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Emily of New Moon Read Along: Chapter XXIII: Deal with Ghosts

Chapter XXIII- Deals with Ghosts

By, Emily Woster

“It was awful but interesting.”

“Deals with Ghosts” contains some of my favourite bits of Emily. Not just my favourite bits of the text, but some of my favourite things about the novel as a whole. The chapter can probably be summed up by Emily’s perfect little comment, regarding a book on Dr. Burnley’s now-forbidden bookcase, “It was awful but interesting.” Shouldn’t all ghost stories be just that?

The chapter also provides another example of Montgomery’s genius at mixing genres in and for Emily’s story. I love that a novel by a writer about a writer contains such a variety of styles and tales. Emily of New Moon, and remember we’re only a bit over ⅔ of the way through, contains traces of fairy tales and fantasy in the Wind Woman and Emily’s fancies; regional comedy and farce in so many of the Blair Water residents and Emily’s local scrapes or faux pas; tragedy and melodrama in Emily’s orphan hood and in her dealings with her new family; oral storytelling and family lore in Jimmy’s stories, appropriately told around a fire; allegory and parable with her poisoned apple and lessons learned; metafiction; autobiography; and even epic. After hints at the Gothic in Chapter 11’s adventure in the spare-room, Montgomery gives readers a full, if humorous Gothic ghost story in this chapter, complete with a Pink Room that is clearly another nod to Jane Eyre’s episode in a Red Room. 

The Gothic notes of the chapter are woven beautifully throughout both the narration and Emily’s thinking. There is a lovely dark and ghostly chill about Wyther Grange, as Vappu Kannas noted last week, but now Montgomery doubles down and nearly every page is given over to images and impressions that set the stage for Emily’s terror later. The chapter is also chock full of italics, enough to stress that Emily is our focalizer and that things have gotten rather dramatic.

Our ghost story begins with the descriptions of Caroline and Nancy. “If Caroline were a witch she was a very small one. She was really no taller than Emily herself. She wore a black silk dress and a little string cap of black net edged with black ruching on her yellowish white hair. Her face was more wrinkled than Emily had ever supposed a face could be and she had the peculiar grey-green eyes which, as Emily afterwards discovered, ‘ran’ in the Priest clan.” While Great Aunt Nancy looked somehow “like an old fairy—an impish, tolerant old fairy, who might turn suddenly malevolent if you rubbed her the wrong way—only fairies never wore long, gold-tasselled earrings that almost touched their shoulders, or white lace caps with purple pansies on them.” Caroline has a “thin, rattling laugh” and she leaves Emily in the Pink Room with the comforting thought: “‘Good-nite. Nancy and I sleep in the old wing, of course, and the rest of us sleep well in our graves.’ With this cryptic remark, Caroline trotted out and shut the door.”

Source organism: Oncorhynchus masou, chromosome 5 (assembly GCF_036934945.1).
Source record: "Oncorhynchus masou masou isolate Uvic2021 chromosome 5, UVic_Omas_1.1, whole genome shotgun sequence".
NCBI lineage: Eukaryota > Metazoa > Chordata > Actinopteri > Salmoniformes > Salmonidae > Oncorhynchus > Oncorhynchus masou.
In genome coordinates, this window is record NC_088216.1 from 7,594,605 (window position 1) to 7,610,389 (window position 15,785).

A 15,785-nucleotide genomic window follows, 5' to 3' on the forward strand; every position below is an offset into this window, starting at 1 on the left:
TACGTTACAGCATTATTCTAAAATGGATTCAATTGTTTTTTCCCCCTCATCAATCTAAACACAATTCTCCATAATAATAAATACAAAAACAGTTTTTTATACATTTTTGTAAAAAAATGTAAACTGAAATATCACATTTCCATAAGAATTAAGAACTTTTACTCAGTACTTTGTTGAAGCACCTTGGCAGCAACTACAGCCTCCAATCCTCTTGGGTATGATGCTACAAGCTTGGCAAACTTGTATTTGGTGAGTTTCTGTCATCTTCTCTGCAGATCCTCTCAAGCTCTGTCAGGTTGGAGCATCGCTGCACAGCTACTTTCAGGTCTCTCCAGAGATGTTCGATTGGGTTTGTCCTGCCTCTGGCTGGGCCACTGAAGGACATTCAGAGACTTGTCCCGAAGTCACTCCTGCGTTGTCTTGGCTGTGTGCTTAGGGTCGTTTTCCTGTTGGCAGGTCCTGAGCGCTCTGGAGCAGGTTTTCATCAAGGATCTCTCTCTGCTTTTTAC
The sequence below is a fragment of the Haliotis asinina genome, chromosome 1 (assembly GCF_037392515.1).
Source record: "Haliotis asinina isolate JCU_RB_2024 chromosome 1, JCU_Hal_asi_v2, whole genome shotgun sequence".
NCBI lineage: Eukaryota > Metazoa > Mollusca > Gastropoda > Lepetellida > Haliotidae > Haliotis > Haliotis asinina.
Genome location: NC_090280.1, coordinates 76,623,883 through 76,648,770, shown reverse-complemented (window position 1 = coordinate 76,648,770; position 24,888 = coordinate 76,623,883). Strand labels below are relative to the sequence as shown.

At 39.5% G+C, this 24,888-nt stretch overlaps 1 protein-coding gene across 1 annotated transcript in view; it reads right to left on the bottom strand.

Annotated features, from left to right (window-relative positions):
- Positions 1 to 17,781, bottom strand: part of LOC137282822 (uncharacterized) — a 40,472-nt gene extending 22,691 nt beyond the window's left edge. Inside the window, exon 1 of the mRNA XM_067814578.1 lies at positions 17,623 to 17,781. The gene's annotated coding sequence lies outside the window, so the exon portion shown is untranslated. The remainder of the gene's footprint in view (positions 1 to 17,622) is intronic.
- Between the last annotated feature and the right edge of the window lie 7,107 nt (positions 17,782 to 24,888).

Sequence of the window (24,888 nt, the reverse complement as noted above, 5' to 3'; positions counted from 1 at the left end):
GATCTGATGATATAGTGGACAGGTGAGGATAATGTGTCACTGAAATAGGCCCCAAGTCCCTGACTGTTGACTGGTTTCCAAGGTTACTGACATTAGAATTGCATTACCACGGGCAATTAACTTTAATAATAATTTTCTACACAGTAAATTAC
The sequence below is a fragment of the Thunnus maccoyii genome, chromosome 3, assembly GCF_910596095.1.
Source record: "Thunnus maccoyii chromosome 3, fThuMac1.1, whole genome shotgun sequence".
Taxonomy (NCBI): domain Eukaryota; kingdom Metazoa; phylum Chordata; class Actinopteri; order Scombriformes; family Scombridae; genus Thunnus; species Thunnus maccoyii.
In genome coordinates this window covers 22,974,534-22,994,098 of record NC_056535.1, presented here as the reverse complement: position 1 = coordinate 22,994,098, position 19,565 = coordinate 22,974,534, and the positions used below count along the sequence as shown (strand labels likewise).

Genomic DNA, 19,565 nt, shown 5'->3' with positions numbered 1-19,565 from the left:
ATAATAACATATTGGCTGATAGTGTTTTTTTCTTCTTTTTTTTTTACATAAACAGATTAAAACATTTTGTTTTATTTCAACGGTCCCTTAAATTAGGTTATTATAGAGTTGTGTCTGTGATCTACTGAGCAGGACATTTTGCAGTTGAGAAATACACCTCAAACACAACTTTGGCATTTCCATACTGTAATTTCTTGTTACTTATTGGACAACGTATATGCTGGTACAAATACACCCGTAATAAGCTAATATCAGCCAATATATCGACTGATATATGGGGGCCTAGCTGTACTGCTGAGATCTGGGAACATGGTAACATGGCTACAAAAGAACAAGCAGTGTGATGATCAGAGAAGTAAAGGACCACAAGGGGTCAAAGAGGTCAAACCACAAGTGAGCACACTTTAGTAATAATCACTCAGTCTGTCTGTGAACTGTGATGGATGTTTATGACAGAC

As Emily tries to sleep, she can’t help but think of Old Kelly’s boiled toad ointment and listen to the window rattle, a dog howl, and the creak of the floor. “Wasn’t there somebody--or something--tiptoeing round outside the door? Didn’t something move in the corner? There were mysterious sounds in the long hall.” She vows to write it all out in the morning, writing being her finest coping mechanism when things get hard to explain or process. But then she hears the “moans” and she admits that “Wyther Grange suddenly became a dreadful, uncanny place. Isle was right--it was haunted.” 

After her horrible, sleepless night of trying to drown out the moans and flutters of ghosts, she finds out that, of course, the dreadful sounds she heard were just birds. By the light of day, the most horrible terrors are generally explainable by the most prosaic of things. 

But in the framing of this chapter, Montgomery has let Emily’s early thoughts come true. For she “felt like one of the heroines in Gothic romance, wandering at midnight through a subterranean dungeon, with some unholy guide” as she enters Wyther Grange. She didn’t just feel like one, she got to be one. For our Emily had read The Mysteries of Udolphoin which another Emily-heroine succumbs to the strain of her own vivid thoughts. That earlier Emily notes that “her imagination, ever awake to circumstance, suggested even more terrors, than her reason could justify.” And our Emily experienced the same, leading her to make that most ironic of declarations, “Aunt Elizabeth was right, novels aren’t fit to read.”

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Bio: Emily Woster is the past Visiting Scholar for the L.M. Montgomery Institute and current co-editor of the Journal of L.M. Montgomery StudiesShe is an assistant professor in the department of English, Linguistics, and Writing Studies at the University of Minnesota Duluth and earned her Ph.D. in English Studies at Illinois State University. Emily’s work has focused primarily on the reading lives and textual worlds of L.M. Montgomery, including a chapter in L.M. Montgomery’s Rainbow Valleys: The Ontario Years, 1911-1942. Her broader research interests straddle the worlds between women’s life writing, children’s literature, and English Studies.